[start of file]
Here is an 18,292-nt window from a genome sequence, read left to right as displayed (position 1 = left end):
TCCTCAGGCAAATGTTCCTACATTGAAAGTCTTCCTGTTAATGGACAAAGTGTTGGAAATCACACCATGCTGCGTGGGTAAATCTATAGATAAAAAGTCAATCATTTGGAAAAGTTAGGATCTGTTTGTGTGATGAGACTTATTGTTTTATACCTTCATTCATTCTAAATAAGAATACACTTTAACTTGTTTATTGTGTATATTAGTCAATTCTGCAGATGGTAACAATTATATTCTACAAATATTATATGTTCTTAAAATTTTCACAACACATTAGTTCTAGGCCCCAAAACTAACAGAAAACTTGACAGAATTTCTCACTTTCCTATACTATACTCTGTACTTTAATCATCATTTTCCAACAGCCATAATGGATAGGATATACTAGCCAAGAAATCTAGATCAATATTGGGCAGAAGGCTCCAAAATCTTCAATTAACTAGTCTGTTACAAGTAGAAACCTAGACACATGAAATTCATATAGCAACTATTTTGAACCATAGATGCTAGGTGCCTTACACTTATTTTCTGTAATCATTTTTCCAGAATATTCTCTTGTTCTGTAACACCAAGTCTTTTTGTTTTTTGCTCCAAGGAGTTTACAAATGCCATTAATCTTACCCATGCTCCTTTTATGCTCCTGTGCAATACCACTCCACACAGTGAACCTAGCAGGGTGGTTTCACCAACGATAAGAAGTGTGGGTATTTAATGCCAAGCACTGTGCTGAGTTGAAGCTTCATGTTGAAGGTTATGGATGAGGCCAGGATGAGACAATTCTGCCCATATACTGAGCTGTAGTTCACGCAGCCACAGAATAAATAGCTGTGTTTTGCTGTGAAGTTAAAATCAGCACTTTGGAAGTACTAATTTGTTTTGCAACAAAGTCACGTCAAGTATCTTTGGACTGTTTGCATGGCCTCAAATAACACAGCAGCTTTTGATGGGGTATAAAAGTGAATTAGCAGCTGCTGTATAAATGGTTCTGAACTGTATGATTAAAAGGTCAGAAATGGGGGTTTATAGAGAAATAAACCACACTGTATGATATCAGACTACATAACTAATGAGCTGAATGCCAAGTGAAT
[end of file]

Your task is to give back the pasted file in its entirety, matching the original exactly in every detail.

Here is an 18,292-nt window from a genome sequence, read left to right as displayed (position 1 = left end):
TCCTCAGGCAAATGTTCCTACATTGAAAGTCTTCCTGTTAATGGACAAAGTGTTGGAAATCACACCATGCTGCGTGGGTAAATCTATAGATAAAAAGTCAATCATTTGGAAAAGTTAGGATCTGTTTGTGTGATGAGACTTATTGTTTTATACCTTCATTCATTCTAAATAAGAATACACTTTAACTTGTTTATTGTGTATATTAGTCAATTCTGCAGATGGTAACAATTATATTCTACAAATATTATATGTTCTTAAAATTTTCACAACACATTAGTTCTAGGCCCCAAAACTAACAGAAAACTTGACAGAATTTCTCACTTTCCTATACTATACTCTGTACTTTAATCATCATTTTCCAACAGCCATAATGGATAGGATATACTAGCCAAGAAATCTAGATCAATATTGGGCAGAAGGCTCCAAAATCTTCAATTAACTAGTCTGTTACAAGTAGAAACCTAGACACATGAAATTCATATAGCAACTATTTTGAACCATAGATGCTAGGTGCCTTACACTTATTTTCTGTAATCATTTTTCCAGAATATTCTCTTGTTCTGTAACACCAAGTCTTTTTGTTTTTTGCTCCAAGGAGTTTACAAATGCCATTAATCTTACCCATGCTCCTTTTATGCTCCTGTGCAATACCACTCCACACAGTGAACCTAGCAGGGTGGTTTCACCAACGATAAGAAGTGTGGGTATTTAATGCCAAGCACTGTGCTGAGTTGAAGCTTCATGTTGAAGGTTATGGATGAGGCCAGGATGAGACAATTCTGCCCATATACTGAGCTGTAGTTCACGCAGCCACAGAATAAATAGCTGTGTTTTGCTGTGAAGTTAAAATCAGCACTTTGGAAGTACTAATTTGTTTTGCAACAAAGTCACGTCAAGTATCTTTGGACTGTTTGCATGGCCTCAAATAACACAGCAGCTTTTGATGGGGTATAAAAGTGAATTAGCAGCTGCTGTATAAATGGTTCTGAACTGTATGATTAAAAGGTCAGAAATGGGGGTTTATAGAGAAATAAACCACACTGTATGATATCAGACTACATAACTAATGAGCTGAATGCCAAGTGAAT